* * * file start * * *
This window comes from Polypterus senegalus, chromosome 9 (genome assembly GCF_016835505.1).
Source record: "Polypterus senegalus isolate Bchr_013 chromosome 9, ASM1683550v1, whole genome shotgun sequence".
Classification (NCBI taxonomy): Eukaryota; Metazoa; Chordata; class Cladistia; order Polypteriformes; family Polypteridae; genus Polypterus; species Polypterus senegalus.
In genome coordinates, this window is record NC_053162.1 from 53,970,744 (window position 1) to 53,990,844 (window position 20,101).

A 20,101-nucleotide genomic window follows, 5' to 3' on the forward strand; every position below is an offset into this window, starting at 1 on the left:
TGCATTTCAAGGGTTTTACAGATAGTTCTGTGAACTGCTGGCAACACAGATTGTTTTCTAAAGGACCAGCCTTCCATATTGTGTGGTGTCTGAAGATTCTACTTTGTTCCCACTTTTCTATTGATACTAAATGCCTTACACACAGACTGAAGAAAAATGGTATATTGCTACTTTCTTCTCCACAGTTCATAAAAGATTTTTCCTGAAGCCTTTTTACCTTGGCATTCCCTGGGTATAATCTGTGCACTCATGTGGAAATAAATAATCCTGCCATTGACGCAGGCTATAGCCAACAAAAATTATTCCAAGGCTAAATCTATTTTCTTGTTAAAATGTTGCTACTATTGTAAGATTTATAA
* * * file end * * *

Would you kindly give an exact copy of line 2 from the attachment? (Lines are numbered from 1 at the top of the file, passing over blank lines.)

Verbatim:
Source record: "Polypterus senegalus isolate Bchr_013 chromosome 9, ASM1683550v1, whole genome shotgun sequence".